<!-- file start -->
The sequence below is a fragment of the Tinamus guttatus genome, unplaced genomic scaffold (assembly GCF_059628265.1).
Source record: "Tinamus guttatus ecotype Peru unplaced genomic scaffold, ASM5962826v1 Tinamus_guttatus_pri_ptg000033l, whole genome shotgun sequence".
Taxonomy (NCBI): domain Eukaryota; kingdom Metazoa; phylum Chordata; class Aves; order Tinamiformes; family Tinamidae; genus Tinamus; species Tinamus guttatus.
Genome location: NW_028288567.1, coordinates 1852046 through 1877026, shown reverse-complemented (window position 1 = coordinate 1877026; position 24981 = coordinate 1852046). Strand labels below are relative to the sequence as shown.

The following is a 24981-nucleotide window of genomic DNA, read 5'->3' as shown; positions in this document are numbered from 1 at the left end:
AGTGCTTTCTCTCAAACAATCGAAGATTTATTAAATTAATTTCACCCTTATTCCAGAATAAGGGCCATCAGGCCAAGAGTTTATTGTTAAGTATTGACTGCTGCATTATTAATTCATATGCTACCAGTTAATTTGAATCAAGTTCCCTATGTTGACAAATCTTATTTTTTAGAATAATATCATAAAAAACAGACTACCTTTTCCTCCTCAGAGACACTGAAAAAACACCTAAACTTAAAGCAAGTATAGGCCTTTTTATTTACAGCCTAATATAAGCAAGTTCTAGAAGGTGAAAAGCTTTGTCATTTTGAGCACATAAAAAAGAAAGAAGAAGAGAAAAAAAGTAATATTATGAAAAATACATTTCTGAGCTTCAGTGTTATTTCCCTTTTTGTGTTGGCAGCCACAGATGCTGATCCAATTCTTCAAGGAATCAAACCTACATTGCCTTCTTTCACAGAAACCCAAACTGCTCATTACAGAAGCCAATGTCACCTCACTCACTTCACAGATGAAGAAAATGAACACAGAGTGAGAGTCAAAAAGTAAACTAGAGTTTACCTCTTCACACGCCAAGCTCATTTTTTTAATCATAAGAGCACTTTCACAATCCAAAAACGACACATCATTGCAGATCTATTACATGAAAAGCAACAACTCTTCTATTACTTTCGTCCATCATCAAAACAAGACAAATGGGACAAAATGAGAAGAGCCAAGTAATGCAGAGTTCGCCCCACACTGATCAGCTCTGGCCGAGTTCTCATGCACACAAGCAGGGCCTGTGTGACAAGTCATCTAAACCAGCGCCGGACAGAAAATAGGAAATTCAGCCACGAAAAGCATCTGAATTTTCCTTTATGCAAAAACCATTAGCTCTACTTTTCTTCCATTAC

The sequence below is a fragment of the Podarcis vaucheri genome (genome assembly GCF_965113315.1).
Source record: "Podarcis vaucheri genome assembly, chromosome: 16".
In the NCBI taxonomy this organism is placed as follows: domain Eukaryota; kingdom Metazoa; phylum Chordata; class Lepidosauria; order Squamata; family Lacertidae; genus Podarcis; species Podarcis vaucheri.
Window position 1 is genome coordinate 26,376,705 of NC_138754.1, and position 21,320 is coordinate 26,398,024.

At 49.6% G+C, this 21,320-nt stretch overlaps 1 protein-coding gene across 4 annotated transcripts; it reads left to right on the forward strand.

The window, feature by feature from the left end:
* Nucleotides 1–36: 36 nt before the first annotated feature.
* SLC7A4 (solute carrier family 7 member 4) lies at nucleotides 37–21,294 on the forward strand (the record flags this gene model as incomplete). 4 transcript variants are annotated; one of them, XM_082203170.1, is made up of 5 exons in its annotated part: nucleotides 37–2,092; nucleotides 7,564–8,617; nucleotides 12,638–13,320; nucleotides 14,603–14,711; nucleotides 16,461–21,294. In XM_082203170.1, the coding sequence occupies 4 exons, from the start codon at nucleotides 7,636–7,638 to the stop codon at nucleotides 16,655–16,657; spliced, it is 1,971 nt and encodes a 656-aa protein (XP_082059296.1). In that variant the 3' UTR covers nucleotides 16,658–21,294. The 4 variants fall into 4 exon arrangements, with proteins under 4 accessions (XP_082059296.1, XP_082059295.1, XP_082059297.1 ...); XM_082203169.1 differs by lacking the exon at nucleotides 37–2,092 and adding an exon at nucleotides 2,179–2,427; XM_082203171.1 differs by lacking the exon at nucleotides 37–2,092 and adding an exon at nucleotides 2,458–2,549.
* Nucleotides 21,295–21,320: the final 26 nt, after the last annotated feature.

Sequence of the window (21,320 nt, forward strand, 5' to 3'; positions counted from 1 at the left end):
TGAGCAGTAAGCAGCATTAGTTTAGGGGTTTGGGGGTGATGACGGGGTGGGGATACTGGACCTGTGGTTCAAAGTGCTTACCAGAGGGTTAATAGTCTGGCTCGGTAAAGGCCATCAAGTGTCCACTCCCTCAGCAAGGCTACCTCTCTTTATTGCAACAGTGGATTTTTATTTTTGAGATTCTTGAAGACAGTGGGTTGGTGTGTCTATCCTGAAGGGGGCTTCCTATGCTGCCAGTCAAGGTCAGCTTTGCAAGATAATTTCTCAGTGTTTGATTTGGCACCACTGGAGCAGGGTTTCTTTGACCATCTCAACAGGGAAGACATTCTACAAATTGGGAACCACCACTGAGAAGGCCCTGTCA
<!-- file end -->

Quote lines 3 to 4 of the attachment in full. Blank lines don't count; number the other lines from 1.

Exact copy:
Taxonomy (NCBI): domain Eukaryota; kingdom Metazoa; phylum Chordata; class Aves; order Tinamiformes; family Tinamidae; genus Tinamus; species Tinamus guttatus.
Genome location: NW_028288567.1, coordinates 1852046 through 1877026, shown reverse-complemented (window position 1 = coordinate 1877026; position 24981 = coordinate 1852046). Strand labels below are relative to the sequence as shown.